Leelanau News and Events

Sleeping Bear Readies To Awaken

By Ross Boissoneau | March 22, 2023

With longer days and melting snow, summer is just around the corner, which means another year of massive activity at Sleeping Bear Dunes National Lakeshore. Superintendent Scott Tucker says the park is finalizing some improvements and hiring to ready for another busy year.

Last year, the park welcomed 1,501,117 visitors, down only slightly from the record numbers of the two years prior.

Tucker notes that signs are pointing toward a very good year, if not a record-breaking one as when people were looking to escape the COVID lockdowns. “All the campground sites go on sale six months prior, and the sites are booked up,” he notes. Given that and the fact the park is still trading on its 2011 selection by viewers of "Good Morning America" as the most beautiful place in America, Tucker believes Sleeping Bear will welcome a similar number of visitors as in 2022.

One caveat: He says that to a degree the numbers always depend on what Mother Nature throws at us. “We look forward to another successful year, (but) it is weather dependent.” Currently, he says, “The park is in spectacular shape."

Tucker says staffers will work on several key projects this year. They include Platte Point Beach and Good Harbor Beach, the North Bar Lake parking lot, and the Pyramid Point parking lot expansion, where they will work to address water and erosion concerns.

Another is work on the South Manitou Lighthouse keeper’s quarters, which will begin again on May 1. He’s confident it will be completed by July 1, with visitors welcome to the keeper’s quarters for the Fourth of July weekend.

As long as the COVID-19 pandemic doesn’t return, many of the Lakeshore’s popular programs will return this year, though dates have yet to be announced. That includes ranger-led hikes, star party night sky viewings, Anishinaabe historical guided hikes, and the shipwreck rescue re-enactments “Heroes of the Storm.” They demonstrate how U.S. Lifesaving employees would use the Lyle gun mini-cannon to launch projectiles into the waters to rescue sailors whose ships were foundering.

Each year the park looks to fill hundreds of positions, from maintenance workers to rangers and more. With the current need for employees in virtually every sector of the economy, Tucker feels he’s been fairly successful so far, though he is still trying to fill nearly a dozen slots. “We’ve got a lot of returnees. We need a couple custodians, a couple biotechs for the plant crews, fee collectors, and general rangers for island operations,” he says.

Some need specialized training, such as the biotechs, who work on mitigating invasive species, and similar areas.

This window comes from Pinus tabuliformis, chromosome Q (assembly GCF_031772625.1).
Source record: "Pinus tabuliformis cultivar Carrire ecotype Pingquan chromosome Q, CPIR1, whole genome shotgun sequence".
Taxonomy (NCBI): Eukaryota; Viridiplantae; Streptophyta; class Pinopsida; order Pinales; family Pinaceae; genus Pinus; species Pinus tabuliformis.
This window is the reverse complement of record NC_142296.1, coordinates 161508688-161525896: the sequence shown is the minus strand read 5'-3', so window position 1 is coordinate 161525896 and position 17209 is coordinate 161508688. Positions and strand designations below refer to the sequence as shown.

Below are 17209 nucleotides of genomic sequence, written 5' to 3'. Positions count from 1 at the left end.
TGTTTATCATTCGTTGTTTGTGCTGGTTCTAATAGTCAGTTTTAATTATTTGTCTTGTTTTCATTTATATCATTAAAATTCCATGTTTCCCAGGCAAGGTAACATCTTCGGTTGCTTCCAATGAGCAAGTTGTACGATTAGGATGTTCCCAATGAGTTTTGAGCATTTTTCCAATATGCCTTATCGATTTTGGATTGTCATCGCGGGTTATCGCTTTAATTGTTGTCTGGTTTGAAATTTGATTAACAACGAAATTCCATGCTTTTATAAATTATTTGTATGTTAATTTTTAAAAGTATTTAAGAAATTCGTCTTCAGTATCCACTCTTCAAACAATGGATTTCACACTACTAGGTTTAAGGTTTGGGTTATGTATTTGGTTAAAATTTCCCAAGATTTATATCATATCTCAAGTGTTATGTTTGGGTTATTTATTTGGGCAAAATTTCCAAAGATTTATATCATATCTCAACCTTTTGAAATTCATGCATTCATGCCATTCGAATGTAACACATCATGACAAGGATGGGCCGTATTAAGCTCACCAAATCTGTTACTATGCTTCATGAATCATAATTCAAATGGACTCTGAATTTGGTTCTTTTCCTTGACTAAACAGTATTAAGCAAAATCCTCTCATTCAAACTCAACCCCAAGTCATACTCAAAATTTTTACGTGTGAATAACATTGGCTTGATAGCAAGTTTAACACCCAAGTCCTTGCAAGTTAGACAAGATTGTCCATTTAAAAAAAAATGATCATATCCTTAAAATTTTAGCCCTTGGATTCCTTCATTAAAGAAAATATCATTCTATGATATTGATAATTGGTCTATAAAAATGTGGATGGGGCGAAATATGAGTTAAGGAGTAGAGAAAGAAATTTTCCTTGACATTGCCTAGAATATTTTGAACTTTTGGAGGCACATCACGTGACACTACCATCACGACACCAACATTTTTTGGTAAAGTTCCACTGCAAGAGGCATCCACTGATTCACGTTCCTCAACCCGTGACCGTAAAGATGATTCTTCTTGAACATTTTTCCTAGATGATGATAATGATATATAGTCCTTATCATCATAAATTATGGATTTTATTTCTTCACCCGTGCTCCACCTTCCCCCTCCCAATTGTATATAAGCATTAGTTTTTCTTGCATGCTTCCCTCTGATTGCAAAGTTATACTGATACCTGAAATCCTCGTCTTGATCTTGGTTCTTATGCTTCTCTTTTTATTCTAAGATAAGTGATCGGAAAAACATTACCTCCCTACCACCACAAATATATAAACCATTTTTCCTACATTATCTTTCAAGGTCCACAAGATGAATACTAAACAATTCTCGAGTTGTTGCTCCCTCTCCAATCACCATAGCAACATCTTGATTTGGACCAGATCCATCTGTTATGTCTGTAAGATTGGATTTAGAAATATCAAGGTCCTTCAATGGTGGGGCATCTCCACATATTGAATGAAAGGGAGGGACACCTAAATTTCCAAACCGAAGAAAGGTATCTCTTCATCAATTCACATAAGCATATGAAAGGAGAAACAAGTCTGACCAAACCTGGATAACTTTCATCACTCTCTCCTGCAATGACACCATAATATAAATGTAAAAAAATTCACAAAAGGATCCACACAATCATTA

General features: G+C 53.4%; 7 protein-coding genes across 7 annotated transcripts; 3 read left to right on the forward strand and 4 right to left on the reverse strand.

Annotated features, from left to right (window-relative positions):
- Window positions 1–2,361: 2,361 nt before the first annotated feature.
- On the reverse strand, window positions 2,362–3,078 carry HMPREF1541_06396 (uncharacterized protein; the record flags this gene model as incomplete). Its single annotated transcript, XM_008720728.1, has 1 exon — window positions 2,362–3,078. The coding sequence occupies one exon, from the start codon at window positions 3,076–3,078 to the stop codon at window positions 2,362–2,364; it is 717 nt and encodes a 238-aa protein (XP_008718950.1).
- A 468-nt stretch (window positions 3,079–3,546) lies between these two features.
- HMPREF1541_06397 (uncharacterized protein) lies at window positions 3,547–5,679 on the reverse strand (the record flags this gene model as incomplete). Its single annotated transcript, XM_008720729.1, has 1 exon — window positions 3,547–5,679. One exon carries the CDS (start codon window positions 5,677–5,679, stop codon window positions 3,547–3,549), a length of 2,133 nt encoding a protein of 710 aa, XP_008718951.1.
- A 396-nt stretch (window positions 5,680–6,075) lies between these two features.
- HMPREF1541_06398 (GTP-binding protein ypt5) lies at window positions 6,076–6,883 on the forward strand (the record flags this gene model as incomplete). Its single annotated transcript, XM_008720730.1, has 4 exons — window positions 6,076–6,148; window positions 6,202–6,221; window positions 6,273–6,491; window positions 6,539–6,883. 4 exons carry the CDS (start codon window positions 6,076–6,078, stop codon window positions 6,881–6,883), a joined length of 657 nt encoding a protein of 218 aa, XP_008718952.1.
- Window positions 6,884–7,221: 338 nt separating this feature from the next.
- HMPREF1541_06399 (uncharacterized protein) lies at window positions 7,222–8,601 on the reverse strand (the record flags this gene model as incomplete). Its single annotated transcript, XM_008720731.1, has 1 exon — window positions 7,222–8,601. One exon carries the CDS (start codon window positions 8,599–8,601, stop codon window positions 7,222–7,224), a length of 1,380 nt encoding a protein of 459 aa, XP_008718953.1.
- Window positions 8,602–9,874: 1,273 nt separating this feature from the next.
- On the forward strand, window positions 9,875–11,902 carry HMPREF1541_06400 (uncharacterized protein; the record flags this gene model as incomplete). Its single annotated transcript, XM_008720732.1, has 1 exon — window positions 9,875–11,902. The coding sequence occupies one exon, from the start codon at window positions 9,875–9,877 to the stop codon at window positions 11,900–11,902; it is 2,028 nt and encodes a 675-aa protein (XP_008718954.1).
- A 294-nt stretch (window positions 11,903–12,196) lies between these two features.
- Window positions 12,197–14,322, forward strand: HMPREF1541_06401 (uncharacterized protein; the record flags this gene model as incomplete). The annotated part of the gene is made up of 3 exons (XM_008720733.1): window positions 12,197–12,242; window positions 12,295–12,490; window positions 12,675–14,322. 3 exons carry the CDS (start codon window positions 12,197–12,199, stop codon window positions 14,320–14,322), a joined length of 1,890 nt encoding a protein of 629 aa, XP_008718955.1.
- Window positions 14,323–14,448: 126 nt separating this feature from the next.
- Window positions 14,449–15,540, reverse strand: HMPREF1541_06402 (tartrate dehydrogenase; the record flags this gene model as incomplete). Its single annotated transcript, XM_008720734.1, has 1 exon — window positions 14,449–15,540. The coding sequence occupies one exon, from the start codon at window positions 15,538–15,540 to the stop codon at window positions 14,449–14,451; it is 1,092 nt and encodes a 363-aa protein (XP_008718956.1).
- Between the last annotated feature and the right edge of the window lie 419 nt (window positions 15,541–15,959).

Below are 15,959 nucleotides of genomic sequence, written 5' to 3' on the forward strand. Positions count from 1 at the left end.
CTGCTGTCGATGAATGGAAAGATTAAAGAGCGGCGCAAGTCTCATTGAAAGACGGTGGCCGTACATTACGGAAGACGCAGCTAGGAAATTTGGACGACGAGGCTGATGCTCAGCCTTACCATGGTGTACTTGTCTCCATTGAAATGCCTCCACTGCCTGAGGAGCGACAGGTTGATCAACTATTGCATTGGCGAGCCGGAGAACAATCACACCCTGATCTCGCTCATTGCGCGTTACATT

A new development began the first of this month, as the National Lakeshore moved to cashless payments at most of its locations for fees and permits. Nine  self-pay locations are available throughout the park for visitors who don't have a debit/credit card.  Tucker says the move helps to save money (regulations require two employees wherever cash is used) and is more secure. The use of cash also adds to accounting needs and requires trips to a bank. “The administrative burden of cash is more than most realize.” Most credit cards and digital forms of payment are accepted, including Union Pay, Apple Pay, Samsung Pay and Google Pay.  

The National Lakeshore isn’t the only Sleeping Bear looking to welcome visitors this year. Work continues at Sleeping Bear Inn, the historic building in Glen Haven. Maggie Kato, with her husband Jeff, founded the Balancing Environment And Rehabilitation (BEAR) in 2018 to restore and reopen the property.

Unfortunately, it won’t be ready to open this summer, but Maggie is still hopeful it will open sometime in 2023. “She survived the winter and stood tall,” she says of the building, which was originally completed in 1866 and served as a frontier hotel and boarding house, before gradually becoming a tourist hotel.

Closed since 1973, BEAR is overseeing a renovation to bring the property up to date. Kato says issues around labor, supplies and learning techniques new and old for repair and renovation have pushed that date back. “We did some early 1900s restoration in Habitat,” she says, referencing her and her husband’s previous positions with Genesee County Habitat for Humanity. “What we found (here) dated back to 1866. We had to marry old technology and current codes.”

That included learning old techniques such as glazing windows, and restoring the stone foundation and hand-hewn beams that had rotted. In addition, licensing and operating as a hotel meant that numerous upgrades were necessary to meet code, such as fire suppression, adding insulation (“There wasn’t any,” Kato says with a laugh), and updated electric and plumbing. “It’s not a historical renovation. It’s an adaptive reuse,” she says.

“We thought we’d be further along,” Kato admits. That said, beginning in May the website will allow bookings for next year. And never say never on this year: “There’s still hope, it just won’t be this summer. We’d love to say we’ll be open sometime in 2023. We just don’t want to disappoint anyone.”


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